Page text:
Every business develops its culture whether intentionally or unintentionally – and it goes without saying that company culture has a lot to do with what type of employees that are attracted to your business, their job satisfaction levels and how well they will satisfy your customers. If your company is not deliberating working on developing and strengthening its company culture, you are missing a golden opportunity to engage with employees in a deliberate manner in order to drive higher results. Leadership certainly sets the tone on culture and supports it financially, but your human resources practices (beyond compliance and cost containment) can be a primary driver of culture and employee engagement. A Harvard study examined businesses that made company culture a key aspect of their business strategy and determined that those companies that focused on culture achieved:
- 4 times the revenue growth
- Higher profits (climbed 750% greater)
- Doubling of customer satisfaction
- Reduced turnover (by as much as 34%)
HR can develop and implement employee-centric practices for recruiting, onboarding, training programs, performance feedback and employee benefits that connect with your workforce. Here are 5 steps to start your new focus on developing a deliberate company culture.
- What about your product or service gets employees inspired? Not what you do, but the impact of the work you do. Write it down, and share with employees. Add this message to your recruiting and employee messages.
- Are company values prominently displayed for employees? in the Employee Handbook? posted in the office? If you do not have a mission statement and a vision, work on developing them.
- What activities does the company do (or support) that support these values? Identify activities and events that visibly show support for your company mission so that employees can also rally around them.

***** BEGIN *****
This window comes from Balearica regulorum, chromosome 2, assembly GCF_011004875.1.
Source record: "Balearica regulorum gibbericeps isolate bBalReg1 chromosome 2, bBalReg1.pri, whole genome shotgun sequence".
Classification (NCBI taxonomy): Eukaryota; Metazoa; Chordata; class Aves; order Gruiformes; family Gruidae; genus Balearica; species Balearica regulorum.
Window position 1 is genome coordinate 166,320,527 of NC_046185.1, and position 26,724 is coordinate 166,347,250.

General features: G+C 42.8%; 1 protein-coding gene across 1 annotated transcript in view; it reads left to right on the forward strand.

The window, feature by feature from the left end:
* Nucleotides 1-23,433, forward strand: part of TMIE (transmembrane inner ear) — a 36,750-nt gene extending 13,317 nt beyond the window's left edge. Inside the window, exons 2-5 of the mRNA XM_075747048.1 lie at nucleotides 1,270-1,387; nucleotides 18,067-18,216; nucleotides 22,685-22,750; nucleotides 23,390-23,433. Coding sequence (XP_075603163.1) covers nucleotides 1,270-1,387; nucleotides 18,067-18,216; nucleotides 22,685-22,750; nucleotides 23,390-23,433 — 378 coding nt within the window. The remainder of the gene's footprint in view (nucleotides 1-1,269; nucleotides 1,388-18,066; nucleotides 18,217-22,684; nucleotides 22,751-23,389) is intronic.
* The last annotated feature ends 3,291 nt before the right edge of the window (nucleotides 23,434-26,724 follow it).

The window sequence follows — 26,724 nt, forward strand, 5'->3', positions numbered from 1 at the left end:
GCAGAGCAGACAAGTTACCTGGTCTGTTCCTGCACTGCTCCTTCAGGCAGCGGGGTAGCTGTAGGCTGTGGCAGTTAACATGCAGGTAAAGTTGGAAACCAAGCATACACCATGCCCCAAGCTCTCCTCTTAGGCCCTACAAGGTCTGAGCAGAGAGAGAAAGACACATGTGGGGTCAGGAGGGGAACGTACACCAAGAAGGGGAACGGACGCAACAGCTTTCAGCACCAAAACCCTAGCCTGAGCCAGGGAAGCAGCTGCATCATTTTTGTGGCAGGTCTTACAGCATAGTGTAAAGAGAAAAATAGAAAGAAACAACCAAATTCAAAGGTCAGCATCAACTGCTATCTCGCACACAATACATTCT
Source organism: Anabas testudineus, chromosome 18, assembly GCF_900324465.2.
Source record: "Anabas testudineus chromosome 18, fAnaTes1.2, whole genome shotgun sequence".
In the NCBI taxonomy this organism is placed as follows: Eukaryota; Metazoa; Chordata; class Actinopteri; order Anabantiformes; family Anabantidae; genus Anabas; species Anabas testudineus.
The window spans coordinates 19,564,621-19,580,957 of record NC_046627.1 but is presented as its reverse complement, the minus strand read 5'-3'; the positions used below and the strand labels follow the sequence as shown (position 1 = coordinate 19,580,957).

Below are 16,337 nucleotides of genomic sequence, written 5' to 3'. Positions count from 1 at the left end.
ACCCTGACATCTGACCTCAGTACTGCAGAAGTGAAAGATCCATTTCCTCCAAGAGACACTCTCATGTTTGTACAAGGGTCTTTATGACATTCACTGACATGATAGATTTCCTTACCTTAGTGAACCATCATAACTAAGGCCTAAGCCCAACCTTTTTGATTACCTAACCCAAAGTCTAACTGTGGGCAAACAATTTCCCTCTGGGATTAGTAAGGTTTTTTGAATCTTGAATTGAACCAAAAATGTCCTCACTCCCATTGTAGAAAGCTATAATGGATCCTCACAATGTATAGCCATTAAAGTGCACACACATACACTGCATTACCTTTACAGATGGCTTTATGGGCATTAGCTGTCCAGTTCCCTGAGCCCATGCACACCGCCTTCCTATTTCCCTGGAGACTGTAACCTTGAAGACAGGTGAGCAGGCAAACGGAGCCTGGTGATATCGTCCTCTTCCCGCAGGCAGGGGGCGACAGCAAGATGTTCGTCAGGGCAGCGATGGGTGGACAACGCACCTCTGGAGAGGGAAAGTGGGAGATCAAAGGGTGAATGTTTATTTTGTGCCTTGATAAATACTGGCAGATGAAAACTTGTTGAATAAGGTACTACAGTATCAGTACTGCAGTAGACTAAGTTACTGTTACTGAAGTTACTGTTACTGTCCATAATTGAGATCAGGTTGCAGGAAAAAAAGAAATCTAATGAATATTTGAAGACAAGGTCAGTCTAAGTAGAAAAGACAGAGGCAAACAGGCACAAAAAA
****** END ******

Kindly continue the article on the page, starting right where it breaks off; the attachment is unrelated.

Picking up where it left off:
- Add these values to your recruiting list – and hire employees that display support for these value. Also, develop a structured onboarding process that will teach new employees about the company culture, values and behaviors that are necessary to support the culture. For example, if teamwork is a key value, how are employees expected to be good team members – are these actions reinforced and rewarded? How can you use behavioral questions to learn more about applicant’s past support and experience with teams.
- Communicate company values often and make sure employees know what your company is all about, the achievement goals and how each employee can connect and support the goals and objectives.
It’s never too late to start, even if your company has been in business for years. Can you use company culture as a strategic advantage against competitors? What type of employees do you want to attract – and why should they come to join your team? Once you have your vision for culture and determine your commitment to it (including proper resourcing and willingness to role model these behaviors) let human resources help you create a roadmap to implement impactful actions that support your desired company culture. If you are not sure about your existing culture, consider an employee opinion survey to determine how employees currently view the company and if company activities are supporting the desired company culture. Our next blog post will focus on creating an onboarding process that reinforces your company culture.